Terror Rides the Rails: Dutchman (1966) + The Incident (1967)

March 22, 2018 | By

I usually try and pair a new release with a similar recent release, or maybe an orphan title that’s been long out of print or never managed to make it to home video in any format, and I had a possible companion to The Incident (1967) which dealt with punks infiltrating the safety of a high rise home. Then I remembered a short film called Dutchman (1966), which marked Anthony Harvey’s film debut as director, and still packs a wallop with Al Freeman Jr. and Shirley Knight as the leads in Amiri Baraka’s adaptation of his stage play.

Dutchman (1966) poster.

Dutchman has a deeply unstable woman easing up to a young black man on a late night NYC subway ride and pushing him to his limits, while The Incident, Larry Peerce’s film expansion of Nicholas Baehr’s 1963 teleplay “Ride with Terror,” follows separate groups of soon-to-be-victims as they ride the 2am subway home, only be see a boring trip transformed into a psychological experiment by two punks, played by Tony Musante (Bird with the Crystal Plumage) and Martin Sheen in his film debut.

They’re riveting dramas and commentaries, and admittedly also performance pieces for each film’s outstanding cast, but what strikes me is their timeliness: whether you ride the train, take the bus, or fly the sky on any carrier, you know the challenges when there’s a disturbance which might ripple your way.

Driving is very different – you’re still sealed inside a protective cell – but on a public vehicle, you can’t choose your neighbours. You mind your own business and just want to get from Point A to B without incident, but once in a while something happens.

When the TTC upgraded its trains on Line 1 with interconnected cars, it made it possible for anyone to walk the entire train length and carry a disturbance or unruly activities to everyone, whereas the classic trains were separated units, and if the need to flee mandated a quick jaunt, you had to wait for the next stop and hop cars.

So what if there’s only one way in and out, as is the case with The Incident? And what if a deeply disturbed person with an agenda insists on interacting with you, as happens in Dutchman? Someone determined to amuse themselves at your expense because they know even if you can leave, there’s a boundary of politesse and fear which a button-pusher knows you’ll hide behind, even when something awful is happening in close proximity to you.

Whether racially motivated, mean, or deranged, the two films deal with a theme that director Peerce says has often attracted him to unlikely projects: the masks we wear, and what we do behind them. Both films conclude with explosive exchanges on racism, but Incident is broader in following what Twilight Time’s ace co-commentator & moderator Nick Redman describes as two very smart young men who behave like kids, but are determined to dress down every person of every colour, creed and persuasion because it’s fun, and because they know they not only have the power, but know how to retain it.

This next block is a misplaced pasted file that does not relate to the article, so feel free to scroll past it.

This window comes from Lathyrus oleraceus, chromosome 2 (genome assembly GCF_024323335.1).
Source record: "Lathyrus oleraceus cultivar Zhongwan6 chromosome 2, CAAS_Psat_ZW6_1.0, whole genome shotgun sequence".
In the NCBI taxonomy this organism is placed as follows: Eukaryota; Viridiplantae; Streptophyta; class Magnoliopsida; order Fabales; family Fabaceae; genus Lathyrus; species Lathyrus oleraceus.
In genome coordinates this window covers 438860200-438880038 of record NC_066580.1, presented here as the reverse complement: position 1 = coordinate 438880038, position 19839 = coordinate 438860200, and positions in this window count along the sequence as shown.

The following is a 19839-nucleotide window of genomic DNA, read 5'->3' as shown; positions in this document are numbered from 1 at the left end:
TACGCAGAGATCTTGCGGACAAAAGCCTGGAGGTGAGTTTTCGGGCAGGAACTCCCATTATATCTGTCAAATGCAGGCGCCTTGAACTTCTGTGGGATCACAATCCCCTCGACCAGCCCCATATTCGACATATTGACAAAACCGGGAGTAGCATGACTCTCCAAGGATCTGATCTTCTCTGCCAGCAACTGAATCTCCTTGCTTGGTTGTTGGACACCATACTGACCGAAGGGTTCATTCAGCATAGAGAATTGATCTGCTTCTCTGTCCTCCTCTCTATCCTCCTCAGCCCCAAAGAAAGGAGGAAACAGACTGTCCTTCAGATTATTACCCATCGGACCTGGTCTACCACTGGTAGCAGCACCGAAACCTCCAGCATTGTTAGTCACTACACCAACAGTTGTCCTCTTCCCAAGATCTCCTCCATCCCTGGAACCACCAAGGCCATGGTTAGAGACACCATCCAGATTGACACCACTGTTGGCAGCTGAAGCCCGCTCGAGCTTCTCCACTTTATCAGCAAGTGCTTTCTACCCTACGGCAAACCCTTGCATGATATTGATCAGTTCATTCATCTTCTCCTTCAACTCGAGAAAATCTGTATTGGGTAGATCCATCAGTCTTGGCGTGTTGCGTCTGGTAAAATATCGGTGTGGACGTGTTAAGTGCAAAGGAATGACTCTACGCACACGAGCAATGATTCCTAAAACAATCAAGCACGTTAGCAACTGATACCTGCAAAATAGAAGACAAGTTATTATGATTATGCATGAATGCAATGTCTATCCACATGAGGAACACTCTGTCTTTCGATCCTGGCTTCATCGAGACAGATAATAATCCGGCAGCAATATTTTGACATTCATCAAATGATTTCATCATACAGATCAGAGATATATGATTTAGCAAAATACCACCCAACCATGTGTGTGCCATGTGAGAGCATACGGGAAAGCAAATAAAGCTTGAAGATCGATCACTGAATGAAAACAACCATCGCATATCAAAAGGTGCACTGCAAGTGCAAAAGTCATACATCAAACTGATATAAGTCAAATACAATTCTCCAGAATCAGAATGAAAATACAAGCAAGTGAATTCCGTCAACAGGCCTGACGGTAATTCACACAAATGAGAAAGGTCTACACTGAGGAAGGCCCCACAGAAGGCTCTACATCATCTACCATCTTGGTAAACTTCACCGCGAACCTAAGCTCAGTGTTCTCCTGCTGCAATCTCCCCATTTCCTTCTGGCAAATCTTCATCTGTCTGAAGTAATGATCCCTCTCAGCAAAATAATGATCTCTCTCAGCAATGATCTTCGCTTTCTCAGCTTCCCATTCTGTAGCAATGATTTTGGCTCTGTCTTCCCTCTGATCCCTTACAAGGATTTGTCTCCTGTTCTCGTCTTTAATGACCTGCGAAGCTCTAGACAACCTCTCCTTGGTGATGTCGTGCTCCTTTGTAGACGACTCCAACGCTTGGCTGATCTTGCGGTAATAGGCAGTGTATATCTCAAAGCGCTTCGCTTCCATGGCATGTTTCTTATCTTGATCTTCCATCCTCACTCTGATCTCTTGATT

They’ve also got an exit plan – most likely bolt at Grand Central Station – and they know nothing will happen, because to speak up might be embarrassing for the riders; most likely everyone wants to get to Point B fast, and forget about the whole ugly night.

The Incident (1967) poster.

Incident is one of those small films that got lost – it reportedly received full screen VHS and laserdisc releases around 1990, and little else – but as happens, orphans do find a welcome home on disc now and then, and Redman’s discussion with Peerce is one of the label’s best chats on a filmmaker’s career.

Both Knight and Baraka participated in a documentary called Dutchman Revisited, which has yet o be released. Maybe directors Naama Kates and Lukas Persson are hoping for a synergistic special edition that would pair their doc with the original short that’s been OOP on DVD for some time.

Incident is also unique for featuring a wealth of feature film debuts by several up-and-coming stars, plus appearances by great character actors – this was Thelma Ritter’s second-last film – but there’s also an unexpected connection between the two aforementioned films. Both Musante and Freeman appeared in the semi-sleazy Frank Sinatra drama The Detective (1968) with the former playing a punk psychologically and physically stripped down during an interrogation, and the latter as a discrete detective.

Coming soon: a review of Zach Weddington’s Viva Amiga (2017), a concise documentary on the Amiga computer which supported NewTek’s then revolutionary Video Toaster software. Tied to that doc is a slight nostalgia piece on the Video Toaster at Big Head Amusements, with an original demo video remixed in 5.1




Mark R. Hasan, Editor

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